Forum finds support for North Dakota diversionHARWOOD, N.D. – Many people who spoke out at a public forum on flood control here Thursday favor a Red River diversion channel through North Dakota, despite its higher price tag.
By: Tracy Frank, INFORUM
HARWOOD, N.D. – Many people who spoke out at a public forum on flood control here Thursday favor a Red River diversion channel through North Dakota, despite its higher price tag.
LeRoy Johnson, who lives north of West Fargo, on what he calls “the wet side” of the Sheyenne diversion, said he is tired of fighting floods.
“It floods almost every year, it’s just terrible,” he said.
Johnson said he pays $1,745 a year in flood insurance, adding that if others pay about the same, “that’d go a long way to pay for this diversion.”
People who live in the Harwood area would not see any benefits from a flood control diversion through Minnesota, but at this point, there aren’t enough benefits for the U.S. Army Corps of Engineers to recommend a diversion through North Dakota, which would help protect the area.
Between 150 and 160 people showed up for the Red River Basin Commission public forum to tell their flood stories and learn about diversion options.
The commission plans to share its findings from a series of public forums with lawmakers.
“The truth is, we all live in the bottom of a glacial lake,” said Lance Yohe, Red River Basin Commission executive director. “Now what we have to do is figure out how to live in the bottom of the lake and not have to worry about floods year after year.”
Many audience members’ questions revolved around how the corps determines its cost-benefit ratio – the calculation that, at this point, favors a diversion through Minnesota.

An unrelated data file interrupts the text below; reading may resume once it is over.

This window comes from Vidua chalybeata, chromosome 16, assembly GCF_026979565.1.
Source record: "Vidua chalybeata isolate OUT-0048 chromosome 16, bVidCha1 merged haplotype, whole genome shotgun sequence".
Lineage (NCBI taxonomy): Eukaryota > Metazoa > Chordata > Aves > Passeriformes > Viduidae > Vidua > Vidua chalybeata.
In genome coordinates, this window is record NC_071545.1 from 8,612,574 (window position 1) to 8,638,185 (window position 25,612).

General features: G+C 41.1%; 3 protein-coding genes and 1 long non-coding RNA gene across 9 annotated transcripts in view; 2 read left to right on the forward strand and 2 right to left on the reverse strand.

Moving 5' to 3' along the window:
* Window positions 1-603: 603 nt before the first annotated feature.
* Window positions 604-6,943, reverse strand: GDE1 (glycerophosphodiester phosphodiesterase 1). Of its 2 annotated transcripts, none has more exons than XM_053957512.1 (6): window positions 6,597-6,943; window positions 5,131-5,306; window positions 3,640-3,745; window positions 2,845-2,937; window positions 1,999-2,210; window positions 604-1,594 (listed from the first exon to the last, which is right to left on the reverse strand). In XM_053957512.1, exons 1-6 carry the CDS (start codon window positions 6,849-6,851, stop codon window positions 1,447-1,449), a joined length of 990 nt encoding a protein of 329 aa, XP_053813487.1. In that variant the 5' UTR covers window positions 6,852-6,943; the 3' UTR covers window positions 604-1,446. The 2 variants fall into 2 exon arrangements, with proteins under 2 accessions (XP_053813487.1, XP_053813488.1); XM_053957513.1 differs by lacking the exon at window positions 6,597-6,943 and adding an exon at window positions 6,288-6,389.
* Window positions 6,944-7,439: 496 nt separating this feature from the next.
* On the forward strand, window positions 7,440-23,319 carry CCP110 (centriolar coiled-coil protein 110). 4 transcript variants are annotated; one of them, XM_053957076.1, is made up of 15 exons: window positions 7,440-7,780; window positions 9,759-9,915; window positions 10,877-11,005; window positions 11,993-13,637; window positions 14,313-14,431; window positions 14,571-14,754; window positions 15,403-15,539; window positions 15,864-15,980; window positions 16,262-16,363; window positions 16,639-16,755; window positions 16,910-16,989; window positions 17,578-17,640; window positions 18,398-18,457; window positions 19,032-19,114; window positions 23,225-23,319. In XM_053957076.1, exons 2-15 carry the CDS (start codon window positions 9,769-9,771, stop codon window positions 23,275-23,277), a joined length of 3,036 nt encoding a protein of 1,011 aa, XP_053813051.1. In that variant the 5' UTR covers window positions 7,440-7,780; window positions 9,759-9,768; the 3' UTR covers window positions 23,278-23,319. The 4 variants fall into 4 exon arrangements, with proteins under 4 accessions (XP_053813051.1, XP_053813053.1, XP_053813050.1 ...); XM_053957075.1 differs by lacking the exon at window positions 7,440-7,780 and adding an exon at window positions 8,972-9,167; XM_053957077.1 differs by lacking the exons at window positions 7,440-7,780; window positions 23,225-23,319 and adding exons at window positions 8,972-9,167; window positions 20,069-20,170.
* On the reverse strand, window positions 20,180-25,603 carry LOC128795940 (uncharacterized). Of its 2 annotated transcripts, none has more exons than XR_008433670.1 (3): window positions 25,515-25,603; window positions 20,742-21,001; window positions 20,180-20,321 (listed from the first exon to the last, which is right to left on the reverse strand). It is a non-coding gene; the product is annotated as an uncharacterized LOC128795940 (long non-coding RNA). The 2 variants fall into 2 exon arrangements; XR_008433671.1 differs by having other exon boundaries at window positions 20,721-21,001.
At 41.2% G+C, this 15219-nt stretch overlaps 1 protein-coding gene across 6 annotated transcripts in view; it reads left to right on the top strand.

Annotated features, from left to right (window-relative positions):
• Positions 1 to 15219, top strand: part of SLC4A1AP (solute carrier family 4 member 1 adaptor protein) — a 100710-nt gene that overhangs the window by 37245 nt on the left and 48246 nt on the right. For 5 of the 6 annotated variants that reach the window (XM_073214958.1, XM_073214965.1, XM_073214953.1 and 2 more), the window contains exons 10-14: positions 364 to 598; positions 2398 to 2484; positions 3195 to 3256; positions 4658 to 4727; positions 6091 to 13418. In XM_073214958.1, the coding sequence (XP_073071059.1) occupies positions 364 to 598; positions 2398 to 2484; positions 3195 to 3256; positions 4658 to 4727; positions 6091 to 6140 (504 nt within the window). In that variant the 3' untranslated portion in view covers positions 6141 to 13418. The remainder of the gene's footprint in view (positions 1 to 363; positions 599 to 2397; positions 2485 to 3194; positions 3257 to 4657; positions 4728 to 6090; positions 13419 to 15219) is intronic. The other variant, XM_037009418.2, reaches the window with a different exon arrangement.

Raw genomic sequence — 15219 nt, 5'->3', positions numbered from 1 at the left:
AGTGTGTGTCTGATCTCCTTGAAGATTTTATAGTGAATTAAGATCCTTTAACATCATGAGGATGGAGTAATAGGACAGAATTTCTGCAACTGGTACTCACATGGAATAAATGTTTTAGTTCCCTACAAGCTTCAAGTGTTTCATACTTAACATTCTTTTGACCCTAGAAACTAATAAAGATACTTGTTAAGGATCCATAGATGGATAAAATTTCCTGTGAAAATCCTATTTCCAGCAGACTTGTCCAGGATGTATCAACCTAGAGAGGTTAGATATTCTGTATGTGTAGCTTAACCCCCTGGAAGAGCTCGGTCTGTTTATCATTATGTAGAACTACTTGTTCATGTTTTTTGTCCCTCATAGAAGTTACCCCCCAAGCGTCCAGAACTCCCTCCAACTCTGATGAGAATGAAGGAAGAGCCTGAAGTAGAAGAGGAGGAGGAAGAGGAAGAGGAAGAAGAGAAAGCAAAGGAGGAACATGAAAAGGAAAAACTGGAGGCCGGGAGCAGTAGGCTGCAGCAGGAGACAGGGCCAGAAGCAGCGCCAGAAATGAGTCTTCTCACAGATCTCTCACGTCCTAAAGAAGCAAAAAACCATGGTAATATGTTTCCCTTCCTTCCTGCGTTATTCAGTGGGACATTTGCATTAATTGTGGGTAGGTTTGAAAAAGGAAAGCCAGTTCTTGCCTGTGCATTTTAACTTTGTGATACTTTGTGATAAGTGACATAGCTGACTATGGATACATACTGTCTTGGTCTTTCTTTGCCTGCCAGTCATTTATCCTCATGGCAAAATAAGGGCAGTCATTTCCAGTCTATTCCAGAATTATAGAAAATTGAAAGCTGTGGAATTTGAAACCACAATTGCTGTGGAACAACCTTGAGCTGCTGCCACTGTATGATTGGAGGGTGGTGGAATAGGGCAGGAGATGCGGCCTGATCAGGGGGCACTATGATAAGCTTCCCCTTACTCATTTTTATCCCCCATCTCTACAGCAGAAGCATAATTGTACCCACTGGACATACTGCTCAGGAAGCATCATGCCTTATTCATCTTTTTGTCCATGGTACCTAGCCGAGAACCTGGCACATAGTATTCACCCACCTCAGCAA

Aaron Snyder, who represented the corps at the meeting, said the North Dakota diversion is challenging because it would cross a number of Red River tributaries.
While a diversion through Minnesota would not benefit the Harwood area, Snyder said it wouldn’t hurt, either.
“If you’re wet now, you’ll continue to be wet in the future, but we’re not going to make your flooding worse,” he said.
There is a chance local leaders can opt for the diversion through North Dakota.
The majority of funding for the diversion would come from the federal government.
If the corps determines there are enough benefits for a diversion through North Dakota, but the Minnesota route is cheaper, the federal government would cover its share of the Minnesota plan and local governments would have to foot the rest of the bill.
The diversion through Minnesota is expected to cost about $962 million, with the federal government paying about
$630 million. The diversion through North Dakota is expected to cost between $1.2 billion and $1.3 billion.
To Gary Martin of rural Harwood, who fought through five weeks of flooding, the price tag is worth it.
“We’ve got to suck up the $400 million as a group,” he said. “If not, we’re going to be suffering.”
The soonest the diversion would likely be built is 2016, Snyder said.
Readers can reach Forum reporter Tracy Frank at (701) 241-5526